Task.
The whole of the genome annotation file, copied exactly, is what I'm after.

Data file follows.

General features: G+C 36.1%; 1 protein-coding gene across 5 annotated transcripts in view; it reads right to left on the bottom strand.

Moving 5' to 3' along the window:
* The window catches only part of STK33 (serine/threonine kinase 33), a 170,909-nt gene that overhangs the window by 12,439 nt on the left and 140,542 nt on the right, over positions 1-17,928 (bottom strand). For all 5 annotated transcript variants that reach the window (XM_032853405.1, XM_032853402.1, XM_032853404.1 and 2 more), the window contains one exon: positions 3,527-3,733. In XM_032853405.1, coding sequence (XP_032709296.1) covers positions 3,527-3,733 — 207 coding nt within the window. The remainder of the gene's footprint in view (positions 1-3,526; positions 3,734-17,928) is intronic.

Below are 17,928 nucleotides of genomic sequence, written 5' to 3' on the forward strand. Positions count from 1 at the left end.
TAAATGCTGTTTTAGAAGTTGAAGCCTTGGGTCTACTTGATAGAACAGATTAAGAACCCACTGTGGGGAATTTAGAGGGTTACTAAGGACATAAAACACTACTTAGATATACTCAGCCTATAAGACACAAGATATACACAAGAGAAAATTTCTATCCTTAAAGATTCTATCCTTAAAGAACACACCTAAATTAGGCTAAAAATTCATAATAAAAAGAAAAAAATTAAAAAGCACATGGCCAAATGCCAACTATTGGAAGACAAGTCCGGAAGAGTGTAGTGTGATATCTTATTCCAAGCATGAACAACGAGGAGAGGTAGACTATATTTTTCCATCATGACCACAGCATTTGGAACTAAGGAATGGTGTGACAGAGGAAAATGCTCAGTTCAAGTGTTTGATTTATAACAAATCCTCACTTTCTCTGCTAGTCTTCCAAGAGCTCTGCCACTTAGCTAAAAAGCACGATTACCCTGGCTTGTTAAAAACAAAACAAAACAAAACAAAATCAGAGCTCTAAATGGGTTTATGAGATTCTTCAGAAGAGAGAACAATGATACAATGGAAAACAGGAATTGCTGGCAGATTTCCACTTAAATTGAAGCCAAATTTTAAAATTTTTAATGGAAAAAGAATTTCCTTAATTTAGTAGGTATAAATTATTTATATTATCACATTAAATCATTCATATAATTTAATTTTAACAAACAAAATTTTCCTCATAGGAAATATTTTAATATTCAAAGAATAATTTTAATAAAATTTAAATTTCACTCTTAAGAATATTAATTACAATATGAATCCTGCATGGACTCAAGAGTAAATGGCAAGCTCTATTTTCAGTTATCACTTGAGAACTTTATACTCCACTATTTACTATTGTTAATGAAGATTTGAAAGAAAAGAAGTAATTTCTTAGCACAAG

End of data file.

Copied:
General features: G+C 36.1%; 1 protein-coding gene across 5 annotated transcripts in view; it reads right to left on the bottom strand.

Moving 5' to 3' along the window:
* The window catches only part of STK33 (serine/threonine kinase 33), a 170,909-nt gene that overhangs the window by 12,439 nt on the left and 140,542 nt on the right, over positions 1-17,928 (bottom strand). For all 5 annotated transcript variants that reach the window (XM_032853405.1, XM_032853402.1, XM_032853404.1 and 2 more), the window contains one exon: positions 3,527-3,733. In XM_032853405.1, coding sequence (XP_032709296.1) covers positions 3,527-3,733 — 207 coding nt within the window. The remainder of the gene's footprint in view (positions 1-3,526; positions 3,734-17,928) is intronic.

Below are 17,928 nucleotides of genomic sequence, written 5' to 3' on the forward strand. Positions count from 1 at the left end.
TAAATGCTGTTTTAGAAGTTGAAGCCTTGGGTCTACTTGATAGAACAGATTAAGAACCCACTGTGGGGAATTTAGAGGGTTACTAAGGACATAAAACACTACTTAGATATACTCAGCCTATAAGACACAAGATATACACAAGAGAAAATTTCTATCCTTAAAGATTCTATCCTTAAAGAACACACCTAAATTAGGCTAAAAATTCATAATAAAAAGAAAAAAATTAAAAAGCACATGGCCAAATGCCAACTATTGGAAGACAAGTCCGGAAGAGTGTAGTGTGATATCTTATTCCAAGCATGAACAACGAGGAGAGGTAGACTATATTTTTCCATCATGACCACAGCATTTGGAACTAAGGAATGGTGTGACAGAGGAAAATGCTCAGTTCAAGTGTTTGATTTATAACAAATCCTCACTTTCTCTGCTAGTCTTCCAAGAGCTCTGCCACTTAGCTAAAAAGCACGATTACCCTGGCTTGTTAAAAACAAAACAAAACAAAACAAAATCAGAGCTCTAAATGGGTTTATGAGATTCTTCAGAAGAGAGAACAATGATACAATGGAAAACAGGAATTGCTGGCAGATTTCCACTTAAATTGAAGCCAAATTTTAAAATTTTTAATGGAAAAAGAATTTCCTTAATTTAGTAGGTATAAATTATTTATATTATCACATTAAATCATTCATATAATTTAATTTTAACAAACAAAATTTTCCTCATAGGAAATATTTTAATATTCAAAGAATAATTTTAATAAAATTTAAATTTCACTCTTAAGAATATTAATTACAATATGAATCCTGCATGGACTCAAGAGTAAATGGCAAGCTCTATTTTCAGTTATCACTTGAGAACTTTATACTCCACTATTTACTATTGTTAATGAAGATTTGAAAGAAAAGAAGTAATTTCTTAGCACAAG